Another potentially helpful tip: keep a "worry journal" by your bed. You may feel better knowing that your thoughts are written down and out of your head. A worry journal can help you accomplish this because you can write down all your worries before your head hits the pillow. Ideally, you won't feel like you have to focus on your thoughts to remember them because they are permanently etched in your journal.

If you feel the need to worry about those things in the morning, they'll still be there, waiting for you to revisit them. But by writing out your thoughts and feelings, you give yourself a chance to release them, even temporarily. You can also try other creative activities like drawing or playing music, for example, if they help you feel more at ease before you head to bed.

Make yourself laugh

Have you ever had a stressful day, and then someone made you laugh, and it felt like a wave of relief came over you? Perhaps all you needed in the world at that moment was a good laugh. Laughter can do wonders for the body and mind. Allowing yourself to laugh can help you let go of stressful thoughts and be present in the current moment.

Consider keeping a mental, or even a physical, list of the things you know are always good for a laugh and break them out on those especially stressful days. Maybe it's a stand-up special from one of your favorite comedians. Perhaps it's a particular subreddit, movie, or YouTube video. Whatever it is, you may want to have it on hand whenever you feel like you need to clear your head.

Don't ignore the need to have a good cry

Just as you need a good laugh sometimes, you might also need a good cry. Being vulnerable and allowing ourselves to feel things wholly can be therapeutic. Plus, bottling up pain can be stressful on the body and mind. Consider letting it out and embracing your emotions. It's what makes you human.

Is excessive worry a concern?

Seeking help

If you have tried getting control of your worry on your own and don't feel like you see changes, it may help you to speak with a counselor. Though excessive worrying and anxiety disorders are common, they may still need to be addressed. An experienced therapist can help you learn where your fears are coming from and then help you learn how to gain control over them. 

Symptoms of anxiety like excessive worry can make it hard to keep an in-person appointment with a therapist. You may fear going out in public or have concerns over social interactions, for instance. In these cases, online therapy may be a preferrable alternative. With internet-based counseling, you can meet with a mental health professional from the comfort of your home. You can also save time since there’s no need to fight traffic or sit in a waiting room prior to your appointment.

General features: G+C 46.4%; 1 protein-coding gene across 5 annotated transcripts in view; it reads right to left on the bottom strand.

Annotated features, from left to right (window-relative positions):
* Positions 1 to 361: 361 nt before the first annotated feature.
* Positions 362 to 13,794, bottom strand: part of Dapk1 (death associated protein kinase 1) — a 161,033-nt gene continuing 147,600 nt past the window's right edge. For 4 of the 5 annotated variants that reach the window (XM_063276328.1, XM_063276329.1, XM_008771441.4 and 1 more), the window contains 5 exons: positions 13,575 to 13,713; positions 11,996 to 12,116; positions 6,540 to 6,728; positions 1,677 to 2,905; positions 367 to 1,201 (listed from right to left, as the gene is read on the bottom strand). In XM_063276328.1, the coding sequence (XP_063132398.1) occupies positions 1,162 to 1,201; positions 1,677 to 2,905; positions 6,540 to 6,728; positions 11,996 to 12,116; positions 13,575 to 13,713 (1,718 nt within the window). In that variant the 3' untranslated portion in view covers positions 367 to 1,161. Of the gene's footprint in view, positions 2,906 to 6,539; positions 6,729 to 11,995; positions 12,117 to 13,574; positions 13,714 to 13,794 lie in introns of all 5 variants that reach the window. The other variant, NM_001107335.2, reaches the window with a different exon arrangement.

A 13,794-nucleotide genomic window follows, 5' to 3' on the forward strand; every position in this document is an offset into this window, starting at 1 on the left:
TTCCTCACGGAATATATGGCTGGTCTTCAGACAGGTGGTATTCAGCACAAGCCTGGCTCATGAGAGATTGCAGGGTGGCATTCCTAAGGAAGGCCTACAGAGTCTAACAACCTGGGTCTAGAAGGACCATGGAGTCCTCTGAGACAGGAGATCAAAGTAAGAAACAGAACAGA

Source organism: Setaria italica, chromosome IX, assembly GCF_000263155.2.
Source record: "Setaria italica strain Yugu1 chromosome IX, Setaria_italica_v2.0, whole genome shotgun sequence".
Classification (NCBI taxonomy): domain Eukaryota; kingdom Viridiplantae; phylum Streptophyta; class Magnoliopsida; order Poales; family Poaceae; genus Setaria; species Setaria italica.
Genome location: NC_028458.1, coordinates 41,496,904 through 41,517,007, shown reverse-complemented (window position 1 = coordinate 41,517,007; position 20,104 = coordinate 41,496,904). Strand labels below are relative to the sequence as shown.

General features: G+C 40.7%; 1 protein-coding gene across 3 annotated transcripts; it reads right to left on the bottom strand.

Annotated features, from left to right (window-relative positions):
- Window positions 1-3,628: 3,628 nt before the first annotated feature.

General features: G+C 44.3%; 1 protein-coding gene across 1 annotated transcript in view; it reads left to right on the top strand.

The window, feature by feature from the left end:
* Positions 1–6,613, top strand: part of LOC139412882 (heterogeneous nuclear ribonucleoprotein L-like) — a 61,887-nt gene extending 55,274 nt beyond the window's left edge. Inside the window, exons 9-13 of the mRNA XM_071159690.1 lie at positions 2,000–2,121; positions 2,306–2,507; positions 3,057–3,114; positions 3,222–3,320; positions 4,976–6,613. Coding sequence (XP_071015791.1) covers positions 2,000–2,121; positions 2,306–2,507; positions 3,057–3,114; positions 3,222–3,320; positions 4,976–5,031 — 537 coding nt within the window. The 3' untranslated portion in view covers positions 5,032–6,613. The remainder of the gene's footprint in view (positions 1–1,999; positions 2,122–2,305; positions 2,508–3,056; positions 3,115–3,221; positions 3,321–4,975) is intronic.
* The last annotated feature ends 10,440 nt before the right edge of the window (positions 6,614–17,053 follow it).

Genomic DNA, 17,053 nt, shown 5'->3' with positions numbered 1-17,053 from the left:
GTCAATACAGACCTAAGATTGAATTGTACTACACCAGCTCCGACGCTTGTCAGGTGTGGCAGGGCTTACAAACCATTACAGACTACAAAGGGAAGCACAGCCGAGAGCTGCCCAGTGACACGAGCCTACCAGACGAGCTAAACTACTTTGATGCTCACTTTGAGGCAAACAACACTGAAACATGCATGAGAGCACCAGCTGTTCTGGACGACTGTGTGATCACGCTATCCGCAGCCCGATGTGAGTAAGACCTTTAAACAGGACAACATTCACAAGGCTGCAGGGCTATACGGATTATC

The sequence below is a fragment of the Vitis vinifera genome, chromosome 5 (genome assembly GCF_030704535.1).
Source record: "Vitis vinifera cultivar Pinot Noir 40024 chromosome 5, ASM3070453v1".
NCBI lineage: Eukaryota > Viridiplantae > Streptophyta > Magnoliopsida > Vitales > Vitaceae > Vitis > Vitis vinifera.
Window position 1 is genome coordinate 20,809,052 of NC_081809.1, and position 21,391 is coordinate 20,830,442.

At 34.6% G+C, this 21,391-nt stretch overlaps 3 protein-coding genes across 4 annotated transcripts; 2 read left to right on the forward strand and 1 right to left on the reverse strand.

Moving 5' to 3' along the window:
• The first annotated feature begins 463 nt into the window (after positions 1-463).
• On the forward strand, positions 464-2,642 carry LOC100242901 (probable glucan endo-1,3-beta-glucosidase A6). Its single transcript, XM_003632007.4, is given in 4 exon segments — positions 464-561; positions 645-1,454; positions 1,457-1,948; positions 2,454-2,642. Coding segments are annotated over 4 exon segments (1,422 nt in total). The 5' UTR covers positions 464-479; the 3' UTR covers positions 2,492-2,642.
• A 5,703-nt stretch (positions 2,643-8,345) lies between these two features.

This type of remote therapy has been the subject of much research in the mental health field. A meta-analysis of studies showed that there are no significant differences between in-person and online therapy in terms of treatment outcomes. The study included various populations with diverse mental health challenges, including anxiety. 

Online therapists at BetterHelp are available 24/7, which can be helpful when you are hit with a worry in the middle of the night and want to talk about it. You can read reviews of some of our counselors below from people experiencing similar issues:

Counselor reviews

"I have had one phone session with Joni, and she was very involved and helped me come up with different coping strategies and ways to manage my stress and worry. She is very prompt with her written replies as well!"

 "Heather is very easy to talk to and very sincere. She patiently listened to me describe what I felt was such a multi-layered, complex situation that I feared I'd never be able to find my way out of. However, she was able to very quickly identify the underlying problem at the heart of it all. I feel less overwhelmed, more in control of my life & my relationships. I know that I can reach out to her if I find myself struggling at any time between scheduled appointments. And I complete every appointment feeling less anxious, more hopeful for my future, & better able to accomplish the things I'd been too overwhelmed to do previously. I have told family & friends about my satisfaction with BetterHelp, as a service that provides ease (being able to work with my counselor from home & not worrying I'll have to cancel an appointment if health issues flare) & is a fantastic value for the extremely reasonable monthly fee. My counselor checks in with me almost daily, which provides reassurance just knowing she's there if I need her. I have seen a handful of counselors in the past, and they were all very kind, but I did not feel confident in their actual ability to help. This is not the case with Heather. I believe her treatment plan is on point, realistic, and will be effective. Most of all, I feel that I will be in a much better place mentally/emotionally and in my close relationships as a result of the work I am doing with Heather."


Stress, worry, and anxiety can be a part of normal life, but they shouldn't be controlling it. If you struggle with worry, these tips can help you begin to challenge your thought patterns. A fulfilling life where excessive worrying doesn't hold you back is within reach— all you need are the right tools. Take the first step today.